You may not think of wheels when you think of Amway, but they figure prominently in our story.
Jay Van Andel and Rich DeVos' first partnership was about wheels. Jay had some, Rich didn't. So Rich paid Jay a dime a week for a ride to school. Later ventures also included wheels — the wheels of the plane used for their flying school, the wheels customers drove to their drive-in restaurant, and the wheel of the boat they chartered to South America.
A new Grand Rapids Public Museum exhibit shows other wheels that helped transport the company from its West Michigan roots to become the global leader in direct selling it is today.
Amway: 50 Years of Helping People Live Better Lives is open through November 2010. The exhibit shows and tells Amway's story and how it grew, and includes artifacts like the Amway Flyer wagon sold in the 1960s, the Amway Showcase bus that brought home care solutions to people coast-to-coast, and today's Amway Global Mobile Brand Experiences. Some items have never before been on display.
Walking through the exhibit, you'll see that it's been quite a ride from an old garage to a mile-long manufacturing and office complex and from a business that started in the states and today brings opportunity to more than 80 countries and territories.
For museum hours and information, visit www.grmuseum.org.
When Jay Van Andel and Rich DeVos started Amway 50 years ago, their offices were in an old garage in Ada, Michigan.
It wasn’t long before they outgrew that 2,400 square foot space and began building what today is a mile-long office and manufacturing complex.
Now, the Grand Rapids Public Museum is telling the story of Amway in a space about as big as that original garage.
“Amway: 50 Years of Helping People Live Better Lives” shares Amway’s history and a glimpse at its future through words, pictures, interactive displays, and artifacts. This is the museum’s first Amway exhibit, and includes many items that have never been on display before.
Like the Amway Flyer wagon we sold in the ’60s. Or a recreation of the bomb shelter Amway marketed during the Cold War era.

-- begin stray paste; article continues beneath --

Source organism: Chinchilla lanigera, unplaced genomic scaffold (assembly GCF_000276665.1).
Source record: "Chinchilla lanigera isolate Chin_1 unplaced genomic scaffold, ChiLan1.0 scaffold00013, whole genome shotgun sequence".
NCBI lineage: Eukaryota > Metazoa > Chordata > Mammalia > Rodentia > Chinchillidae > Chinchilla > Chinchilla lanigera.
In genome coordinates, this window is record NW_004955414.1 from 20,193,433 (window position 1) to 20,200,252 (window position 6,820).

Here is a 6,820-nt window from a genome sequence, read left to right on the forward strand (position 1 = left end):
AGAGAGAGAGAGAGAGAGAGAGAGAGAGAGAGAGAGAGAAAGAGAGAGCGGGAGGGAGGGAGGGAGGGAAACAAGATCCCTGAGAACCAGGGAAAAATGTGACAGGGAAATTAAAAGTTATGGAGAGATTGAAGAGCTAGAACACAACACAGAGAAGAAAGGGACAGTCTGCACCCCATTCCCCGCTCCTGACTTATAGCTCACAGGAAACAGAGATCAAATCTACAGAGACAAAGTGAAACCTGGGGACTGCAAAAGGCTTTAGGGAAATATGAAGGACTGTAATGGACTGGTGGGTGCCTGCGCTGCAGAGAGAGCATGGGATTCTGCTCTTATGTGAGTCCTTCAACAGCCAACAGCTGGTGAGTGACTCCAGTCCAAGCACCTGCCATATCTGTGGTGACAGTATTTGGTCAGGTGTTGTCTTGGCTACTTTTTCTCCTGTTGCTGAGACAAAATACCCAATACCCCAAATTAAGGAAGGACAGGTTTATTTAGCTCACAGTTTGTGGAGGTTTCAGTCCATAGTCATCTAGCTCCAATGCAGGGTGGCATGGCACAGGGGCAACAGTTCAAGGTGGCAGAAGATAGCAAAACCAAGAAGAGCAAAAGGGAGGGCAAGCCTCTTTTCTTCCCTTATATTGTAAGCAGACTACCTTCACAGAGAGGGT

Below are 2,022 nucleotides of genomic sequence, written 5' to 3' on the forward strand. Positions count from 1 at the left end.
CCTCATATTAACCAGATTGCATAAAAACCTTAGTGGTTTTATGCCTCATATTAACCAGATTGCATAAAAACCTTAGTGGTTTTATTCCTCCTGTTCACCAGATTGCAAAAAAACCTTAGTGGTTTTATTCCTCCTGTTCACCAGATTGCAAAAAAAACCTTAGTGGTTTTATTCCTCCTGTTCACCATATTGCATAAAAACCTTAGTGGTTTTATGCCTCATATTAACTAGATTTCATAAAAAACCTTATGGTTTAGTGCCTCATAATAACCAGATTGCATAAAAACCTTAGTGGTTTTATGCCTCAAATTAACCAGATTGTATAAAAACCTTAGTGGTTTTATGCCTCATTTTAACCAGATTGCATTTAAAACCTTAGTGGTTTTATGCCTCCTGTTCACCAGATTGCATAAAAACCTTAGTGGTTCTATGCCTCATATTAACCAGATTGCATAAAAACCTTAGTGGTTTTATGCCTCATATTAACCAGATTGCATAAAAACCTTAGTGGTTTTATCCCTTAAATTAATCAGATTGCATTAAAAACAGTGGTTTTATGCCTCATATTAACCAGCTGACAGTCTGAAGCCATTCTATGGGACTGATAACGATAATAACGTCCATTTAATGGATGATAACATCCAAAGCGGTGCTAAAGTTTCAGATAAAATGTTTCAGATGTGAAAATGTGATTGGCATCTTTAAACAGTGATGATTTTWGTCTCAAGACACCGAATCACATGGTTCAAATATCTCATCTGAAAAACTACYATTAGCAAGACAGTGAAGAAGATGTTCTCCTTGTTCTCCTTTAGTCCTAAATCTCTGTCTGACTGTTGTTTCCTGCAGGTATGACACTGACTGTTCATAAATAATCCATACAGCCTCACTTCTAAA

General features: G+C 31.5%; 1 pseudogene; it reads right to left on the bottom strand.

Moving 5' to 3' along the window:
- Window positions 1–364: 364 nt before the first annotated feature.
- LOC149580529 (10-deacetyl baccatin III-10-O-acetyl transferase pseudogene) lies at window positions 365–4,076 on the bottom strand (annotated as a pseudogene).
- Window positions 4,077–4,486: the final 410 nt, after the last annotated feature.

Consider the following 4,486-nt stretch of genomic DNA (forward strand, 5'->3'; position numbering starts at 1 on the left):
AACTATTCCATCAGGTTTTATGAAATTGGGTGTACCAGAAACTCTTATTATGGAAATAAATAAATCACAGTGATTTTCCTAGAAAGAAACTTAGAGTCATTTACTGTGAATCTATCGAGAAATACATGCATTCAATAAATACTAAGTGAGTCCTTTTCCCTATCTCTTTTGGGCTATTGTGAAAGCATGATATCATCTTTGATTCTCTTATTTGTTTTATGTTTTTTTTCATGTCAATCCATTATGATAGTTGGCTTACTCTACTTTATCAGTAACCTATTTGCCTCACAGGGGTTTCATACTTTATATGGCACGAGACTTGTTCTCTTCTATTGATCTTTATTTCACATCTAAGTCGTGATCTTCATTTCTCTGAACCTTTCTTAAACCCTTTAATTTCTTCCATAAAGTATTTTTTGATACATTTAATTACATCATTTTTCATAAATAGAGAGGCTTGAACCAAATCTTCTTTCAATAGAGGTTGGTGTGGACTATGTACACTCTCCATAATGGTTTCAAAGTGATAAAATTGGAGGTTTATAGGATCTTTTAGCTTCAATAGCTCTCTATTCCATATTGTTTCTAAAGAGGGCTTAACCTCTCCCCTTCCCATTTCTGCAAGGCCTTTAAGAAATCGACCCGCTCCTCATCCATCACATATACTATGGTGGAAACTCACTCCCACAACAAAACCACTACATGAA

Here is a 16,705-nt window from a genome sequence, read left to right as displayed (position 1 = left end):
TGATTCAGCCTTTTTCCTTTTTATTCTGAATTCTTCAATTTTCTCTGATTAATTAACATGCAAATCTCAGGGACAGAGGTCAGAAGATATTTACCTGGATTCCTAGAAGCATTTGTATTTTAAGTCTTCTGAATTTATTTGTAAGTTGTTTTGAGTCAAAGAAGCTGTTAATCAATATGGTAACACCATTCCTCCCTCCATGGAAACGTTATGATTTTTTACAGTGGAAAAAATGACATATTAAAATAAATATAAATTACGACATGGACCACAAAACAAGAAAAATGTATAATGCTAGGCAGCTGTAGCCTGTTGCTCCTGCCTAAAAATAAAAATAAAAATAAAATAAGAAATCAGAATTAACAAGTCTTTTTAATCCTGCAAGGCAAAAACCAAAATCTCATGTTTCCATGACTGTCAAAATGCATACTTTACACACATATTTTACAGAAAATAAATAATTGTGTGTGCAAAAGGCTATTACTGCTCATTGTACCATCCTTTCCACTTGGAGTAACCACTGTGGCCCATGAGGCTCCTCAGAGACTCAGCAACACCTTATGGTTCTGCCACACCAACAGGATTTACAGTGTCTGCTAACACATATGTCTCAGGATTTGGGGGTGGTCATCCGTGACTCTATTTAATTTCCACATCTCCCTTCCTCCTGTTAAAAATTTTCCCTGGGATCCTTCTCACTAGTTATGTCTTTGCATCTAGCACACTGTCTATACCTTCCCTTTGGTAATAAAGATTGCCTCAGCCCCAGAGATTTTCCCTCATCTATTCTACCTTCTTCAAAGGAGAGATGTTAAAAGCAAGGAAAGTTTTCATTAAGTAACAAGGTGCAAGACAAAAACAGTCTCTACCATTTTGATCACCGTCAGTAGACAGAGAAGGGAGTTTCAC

The exhibit will be open to the public through November 2010.
Every square foot of it.
It’s a long way from Kiev to Ada, Michigan. But once Ukranian journalists got here for a press visit and the conversation about the global economy got going, distance didn’t seem to matter.
Following their August visit, Delo, a daily business newspaper, printed an interview with Doug DeVos on how distributors have – and always will – remain central to our business. Monthly magazine Tvoye Zdorovye, translated as “Your Health,” talked with Doug as part of a larger story on business ethics, noting that we were environmentally-focused before it became a “fashionable marketing term.” And finally, in an S Toboy article on American women’s beauty secrets, our Artistry and Nutrilite brands were mentioned.
We’ve got great stories to tell. Our press visits are just one way we do it.
Candace Matthews became Amway’s chief marketing officer in 2008 to help spread the word about the company’s brands.
Now Candace is the one getting considerable word-of-mouth.
Since being named Black Enterprise magazine’s Corporate Executive of the Year in September, Candace has been the focus of a number of profiles. The latest is a video feature on the Black Enterprise Business Report, a syndicated show airing on broadcast and cable stations in more than 25 markets.
If you think this buzz is impressive, just wait until you see what she’s doing with our brands.
On Veteran’s Day, we salute all who have served our country and those still serving to protect our freedom. And we remember those gave their lives in service.
I remember my father and a missing rain jacket.
My Dad was a World War II veteran. He enlisted with some of his high school buddies and wanted to see the world with his friends. But when it came time to ship out, my father was pulled from his troop because his supply kit was missing a rain jacket. He fumed and fought and insisted he would be able to serve without rain gear, but ultimately, he stayed ashore while his friends headed for Europe.